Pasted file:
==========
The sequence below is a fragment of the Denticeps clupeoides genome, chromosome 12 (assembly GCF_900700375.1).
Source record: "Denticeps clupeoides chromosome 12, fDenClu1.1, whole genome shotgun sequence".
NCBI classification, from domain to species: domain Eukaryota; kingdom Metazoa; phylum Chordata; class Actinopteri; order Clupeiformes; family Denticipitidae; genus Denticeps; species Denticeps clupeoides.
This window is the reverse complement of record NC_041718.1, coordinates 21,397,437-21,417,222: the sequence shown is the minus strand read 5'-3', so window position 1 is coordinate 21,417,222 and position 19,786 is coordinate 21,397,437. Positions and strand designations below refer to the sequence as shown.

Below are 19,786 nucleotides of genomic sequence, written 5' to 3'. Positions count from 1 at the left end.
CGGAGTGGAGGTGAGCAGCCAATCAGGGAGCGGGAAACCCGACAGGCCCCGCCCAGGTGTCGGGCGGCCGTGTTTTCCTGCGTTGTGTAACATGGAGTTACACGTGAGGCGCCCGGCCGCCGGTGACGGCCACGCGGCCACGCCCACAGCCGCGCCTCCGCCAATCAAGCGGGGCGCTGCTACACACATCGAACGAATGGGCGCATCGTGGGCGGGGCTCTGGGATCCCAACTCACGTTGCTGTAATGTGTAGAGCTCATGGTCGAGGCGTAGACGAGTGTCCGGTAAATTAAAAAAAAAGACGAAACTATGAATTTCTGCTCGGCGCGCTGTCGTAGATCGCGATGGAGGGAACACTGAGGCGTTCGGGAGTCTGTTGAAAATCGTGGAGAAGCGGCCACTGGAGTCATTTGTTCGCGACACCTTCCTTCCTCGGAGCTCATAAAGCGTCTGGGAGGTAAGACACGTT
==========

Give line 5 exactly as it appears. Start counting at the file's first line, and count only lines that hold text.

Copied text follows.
Below are 19,786 nucleotides of genomic sequence, written 5' to 3'. Positions count from 1 at the left end.